In his first season, Coach Redd led the Red Devils to the championship game of the William Henry Shaw Christmas Tournament at the old Columbus Municipal Auditorium. That was big back then folks. There was not a more important tournament in the area – not even the region tournament to determine which teams made the playoffs. Central lost that game 59-47 to Baker High under a former Central coach Henry Gresham. Little did we know then that Central’s basketball team would be in 14-consecutive Shaw finals and win nine of those games and lose two others by single points. Central went 16-9 that season and reached the semifinals of the region tournament and lost to Benjamin Russell 82-76.




But, when that season was over, everyone knew Coach Redd intended for his team – his guys – to be successful. They were successful. Over his 14 seasons with the Red Devils, Coach Redd created a dynasty. His teams won 325 games and lost only 97. No one before Coach Redd could boast those numbers. Coach Redd did not boast about them either. That was not his way. He just expected success. He knew Phenix City had the talent to compete in basketball. He just needed to bring it out of the kids in the community. After that first season, the numbers of kids wanting to play basketball increased. They grew each season.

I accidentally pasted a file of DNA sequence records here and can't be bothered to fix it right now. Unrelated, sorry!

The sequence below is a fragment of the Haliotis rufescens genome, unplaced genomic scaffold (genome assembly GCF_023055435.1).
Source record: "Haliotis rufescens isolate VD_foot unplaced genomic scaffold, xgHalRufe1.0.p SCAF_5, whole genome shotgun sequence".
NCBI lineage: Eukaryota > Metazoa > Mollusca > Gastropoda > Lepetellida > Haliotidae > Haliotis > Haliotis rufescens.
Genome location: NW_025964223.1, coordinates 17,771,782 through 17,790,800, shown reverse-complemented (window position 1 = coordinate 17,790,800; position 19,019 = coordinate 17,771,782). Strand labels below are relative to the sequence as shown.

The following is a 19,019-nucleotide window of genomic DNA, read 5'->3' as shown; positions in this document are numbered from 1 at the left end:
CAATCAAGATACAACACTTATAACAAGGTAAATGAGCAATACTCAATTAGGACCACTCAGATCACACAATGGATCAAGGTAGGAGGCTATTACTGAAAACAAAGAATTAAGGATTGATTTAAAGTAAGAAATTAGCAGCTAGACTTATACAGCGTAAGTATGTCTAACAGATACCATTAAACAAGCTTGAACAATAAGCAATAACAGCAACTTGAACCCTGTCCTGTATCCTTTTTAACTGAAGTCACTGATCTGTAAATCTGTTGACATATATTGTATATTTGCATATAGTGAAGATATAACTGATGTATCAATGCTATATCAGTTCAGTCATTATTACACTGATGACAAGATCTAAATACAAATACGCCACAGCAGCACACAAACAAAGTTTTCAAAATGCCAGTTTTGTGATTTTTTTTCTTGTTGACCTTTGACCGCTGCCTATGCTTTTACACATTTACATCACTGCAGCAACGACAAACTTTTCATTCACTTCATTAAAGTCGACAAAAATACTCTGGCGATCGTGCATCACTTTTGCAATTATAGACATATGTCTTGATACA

The Red Devils’ success drew the kids to want to play. It was what Ken Johnson, Frankie Griffin, Ben Hicks, Steve Gordon and Irvin Miller did in that first season that set the wheels of the future of Central basketball in motion. Coach Redd always gave the players the credit for the success of the program he created – the dynasty he created. That was his way.




I remember Coach Redd telling me one day about telling his players they could really be a great team if he could find a shooting guard. Ken Johnson said, “Coach, you got one.” Coach Redd said he wanted to know where that shooting guard was hiding. Johnson said, “Right over there coach.” Coach Redd said he looked and saw a ball boy gathering up the balls. “Where?”, Coach Redd asked Johnson again. “Coach, you are looking at him.” Coach Redd said the ball boy was Eddie Adams – the greatest basketball player Central High has ever seen run up and down its court. Coach Redd talked to Eddie and got him to play basketball instead of being the ball boy. It was a great decision. Coach Redd took a chance on Eddie and watched him be successful.

Coach Redd took a chance on a lot of players over the years that were successful and a few who were not. That’s okay. Coach Redd was proud of the players who were successful and he took the blame for those who were not. That was his way.

I know I did not play basketball for Coach Redd, but he still took a chance on me when he spent his time teaching me to understand statistics for football. He told me he was proud of my success in my writing career. I told him how proud I was of his success as a coach. He would never accept credit for that success. That belonged to his players and students. He did everything he could to help them be successful – even a weekly newspaper writer. Why? Because, that was his way.

Mark Clark is a local sports writer for The Citizen of East Alabama.